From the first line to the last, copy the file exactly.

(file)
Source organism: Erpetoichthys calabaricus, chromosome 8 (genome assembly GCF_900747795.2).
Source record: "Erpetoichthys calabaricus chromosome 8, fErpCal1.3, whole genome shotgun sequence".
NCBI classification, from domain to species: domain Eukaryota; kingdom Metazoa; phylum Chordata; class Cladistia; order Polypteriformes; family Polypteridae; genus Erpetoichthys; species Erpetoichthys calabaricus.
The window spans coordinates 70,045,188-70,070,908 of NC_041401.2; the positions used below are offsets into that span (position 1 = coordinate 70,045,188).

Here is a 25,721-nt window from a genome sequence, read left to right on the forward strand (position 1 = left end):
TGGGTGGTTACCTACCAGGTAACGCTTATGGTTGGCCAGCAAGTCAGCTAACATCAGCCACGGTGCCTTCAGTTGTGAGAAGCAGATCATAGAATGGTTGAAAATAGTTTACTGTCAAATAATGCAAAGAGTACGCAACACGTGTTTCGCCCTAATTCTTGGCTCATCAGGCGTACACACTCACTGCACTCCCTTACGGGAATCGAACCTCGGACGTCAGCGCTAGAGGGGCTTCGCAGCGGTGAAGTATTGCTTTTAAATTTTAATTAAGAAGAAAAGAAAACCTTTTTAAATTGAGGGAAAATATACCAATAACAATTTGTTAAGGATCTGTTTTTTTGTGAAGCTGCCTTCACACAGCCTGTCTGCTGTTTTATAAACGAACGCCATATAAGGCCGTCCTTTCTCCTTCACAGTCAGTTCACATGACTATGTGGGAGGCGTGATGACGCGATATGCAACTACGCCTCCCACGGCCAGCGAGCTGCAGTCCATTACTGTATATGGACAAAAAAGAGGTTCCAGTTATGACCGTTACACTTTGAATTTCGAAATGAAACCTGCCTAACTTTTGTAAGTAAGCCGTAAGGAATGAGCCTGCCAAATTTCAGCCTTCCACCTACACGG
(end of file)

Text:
Source organism: Erpetoichthys calabaricus, chromosome 8 (genome assembly GCF_900747795.2).
Source record: "Erpetoichthys calabaricus chromosome 8, fErpCal1.3, whole genome shotgun sequence".
NCBI classification, from domain to species: domain Eukaryota; kingdom Metazoa; phylum Chordata; class Cladistia; order Polypteriformes; family Polypteridae; genus Erpetoichthys; species Erpetoichthys calabaricus.
The window spans coordinates 70,045,188-70,070,908 of NC_041401.2; the positions used below are offsets into that span (position 1 = coordinate 70,045,188).

Here is a 25,721-nt window from a genome sequence, read left to right on the forward strand (position 1 = left end):
TGGGTGGTTACCTACCAGGTAACGCTTATGGTTGGCCAGCAAGTCAGCTAACATCAGCCACGGTGCCTTCAGTTGTGAGAAGCAGATCATAGAATGGTTGAAAATAGTTTACTGTCAAATAATGCAAAGAGTACGCAACACGTGTTTCGCCCTAATTCTTGGCTCATCAGGCGTACACACTCACTGCACTCCCTTACGGGAATCGAACCTCGGACGTCAGCGCTAGAGGGGCTTCGCAGCGGTGAAGTATTGCTTTTAAATTTTAATTAAGAAGAAAAGAAAACCTTTTTAAATTGAGGGAAAATATACCAATAACAATTTGTTAAGGATCTGTTTTTTTGTGAAGCTGCCTTCACACAGCCTGTCTGCTGTTTTATAAACGAACGCCATATAAGGCCGTCCTTTCTCCTTCACAGTCAGTTCACATGACTATGTGGGAGGCGTGATGACGCGATATGCAACTACGCCTCCCACGGCCAGCGAGCTGCAGTCCATTACTGTATATGGACAAAAAAGAGGTTCCAGTTATGACCGTTACACTTTGAATTTCGAAATGAAACCTGCCTAACTTTTGTAAGTAAGCCGTAAGGAATGAGCCTGCCAAATTTCAGCCTTCCACCTACACGG